US Embassy Denies Secret Eikenberry Talks With Taliban
The US embassy in Kabul has responded to the ThreatsWatch post yesterday highlighting a report in the Saudi al Watan newspaper saying Ambassador Eikenberry was in secret talks with the Taliban and offering territory in exchange for a cessation of rocket attacks on US bases. (See: Whispers of Surrender in Afghanistan?)
Early Tuesday morning, US Embassy spokeswoman Caitlin Hayden denied the veracity of the Sunday Saudi report.
"There is no truth to reports that the U.S. Embassy is engaging in secret talks with elements of the Taliban. Our position on the inclusion of Taliban and other fighters into Afghan society remains unchanged: we support the efforts of the Government of the Islamic Republic of Afghan to reintegrate fighters and other disaffected individuals into society, under the Afghan constitution. This process must be Afghan-led."
We take the US embassy in Kabul at its word. The Tuesday morning denial is the first we have seen in response to the anonymously Afghan-sourced al-Watan report.
The issue of winning in Afghanistan is one of counterinsurgency, not counterterrorism. The insurgency is aimed at gaining a US withdrawal, which would be followed shortly by a Taliban toppling of the Afghan democracy. And insurgencies are won by populations, not by armies. But that said, without a blanket of security which can only be consistently provided by a strong military presence, no population would side with an army, foreign or domestic, which it believes may vacate before the murderous insurgents.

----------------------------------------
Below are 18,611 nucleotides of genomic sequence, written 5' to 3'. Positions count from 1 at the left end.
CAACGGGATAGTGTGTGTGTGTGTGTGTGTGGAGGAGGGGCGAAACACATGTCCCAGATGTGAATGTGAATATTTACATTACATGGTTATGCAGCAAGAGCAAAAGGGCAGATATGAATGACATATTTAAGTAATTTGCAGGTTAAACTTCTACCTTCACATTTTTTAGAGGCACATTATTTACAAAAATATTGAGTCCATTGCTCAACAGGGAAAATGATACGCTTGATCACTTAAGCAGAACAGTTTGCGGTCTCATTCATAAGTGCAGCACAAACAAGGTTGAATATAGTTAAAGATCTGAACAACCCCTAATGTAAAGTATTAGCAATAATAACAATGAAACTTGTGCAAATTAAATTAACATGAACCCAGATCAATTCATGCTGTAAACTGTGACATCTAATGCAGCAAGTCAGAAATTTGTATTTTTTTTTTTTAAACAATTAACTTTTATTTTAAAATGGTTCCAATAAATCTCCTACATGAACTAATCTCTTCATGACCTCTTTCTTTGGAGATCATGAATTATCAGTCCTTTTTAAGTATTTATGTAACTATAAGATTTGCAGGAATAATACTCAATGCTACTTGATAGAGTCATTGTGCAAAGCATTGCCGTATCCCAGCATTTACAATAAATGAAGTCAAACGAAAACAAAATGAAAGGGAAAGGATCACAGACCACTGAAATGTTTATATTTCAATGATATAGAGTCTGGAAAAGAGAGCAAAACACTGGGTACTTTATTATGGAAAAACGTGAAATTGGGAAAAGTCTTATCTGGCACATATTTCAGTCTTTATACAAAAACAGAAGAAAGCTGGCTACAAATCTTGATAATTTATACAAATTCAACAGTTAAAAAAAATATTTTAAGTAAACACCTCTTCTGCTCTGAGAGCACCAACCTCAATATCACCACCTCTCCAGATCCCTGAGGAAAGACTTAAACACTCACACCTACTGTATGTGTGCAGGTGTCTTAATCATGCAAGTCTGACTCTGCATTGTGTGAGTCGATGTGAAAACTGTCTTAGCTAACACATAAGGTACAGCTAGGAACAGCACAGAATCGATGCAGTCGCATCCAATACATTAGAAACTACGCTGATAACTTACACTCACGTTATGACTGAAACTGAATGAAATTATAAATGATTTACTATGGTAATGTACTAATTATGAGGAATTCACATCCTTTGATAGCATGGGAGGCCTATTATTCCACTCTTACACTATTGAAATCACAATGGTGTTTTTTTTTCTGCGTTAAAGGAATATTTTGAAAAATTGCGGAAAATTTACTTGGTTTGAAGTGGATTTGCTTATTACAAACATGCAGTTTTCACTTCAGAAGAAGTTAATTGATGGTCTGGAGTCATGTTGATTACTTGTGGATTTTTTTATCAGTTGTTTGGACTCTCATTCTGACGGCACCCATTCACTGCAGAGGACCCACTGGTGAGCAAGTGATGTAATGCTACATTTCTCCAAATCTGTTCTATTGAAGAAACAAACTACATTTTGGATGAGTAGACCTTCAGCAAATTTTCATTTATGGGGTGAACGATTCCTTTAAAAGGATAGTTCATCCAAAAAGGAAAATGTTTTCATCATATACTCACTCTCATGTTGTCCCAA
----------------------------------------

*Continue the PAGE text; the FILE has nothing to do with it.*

Whispers of talks which include ceding territories between the US and the Taliban erodes Afghan public confidence in America's stomach for the fight. This in turn translates into diminished cooperation from Afghans with allied forces and perhaps more siding with the Taliban. For us, it's a debate. For them, it's survival in their homeland.
At the time of the report, we interpreted initially that, if the talks indeed happened, the source was likely a panicked Afghan within the government who saw the handwriting on the wall and wanted desperately to derail any efforts that would mirror Pakistan's own past failures of surrendering territory for the illusion of a localized cease-fire.
It also appeared plausible that - coupled with the president's troop deployment delays - it could be part of an Obama administration effort to give Hamid Karzai a sense of urgency in cleaning up corruption in his government, as the administration has repeatedly demanded both in public and in private. The negative impact of public support erosion would have had to have been either considered a tolerable secondary affect or not considered at all.
If the US embassy is to be taken at its word, this leaves the inverse as the most plausible: An anti-American source (truly Afghan or otherwise) with the primary aim of eroding Afghan confidence in the idea of sustained American and allied forces.
We most likely will never know the true source or his/its ambition. But if the US embassy is not engaged in such talks offering five provinces to Taliban control in exchange for anything, then this is a good thing. Because such is the definition of insanity: Doing the same thing over again and expecting different results. Pakistan's Miranshah I & II gambits were stupid. Our own would have inarguably met the definition of insane.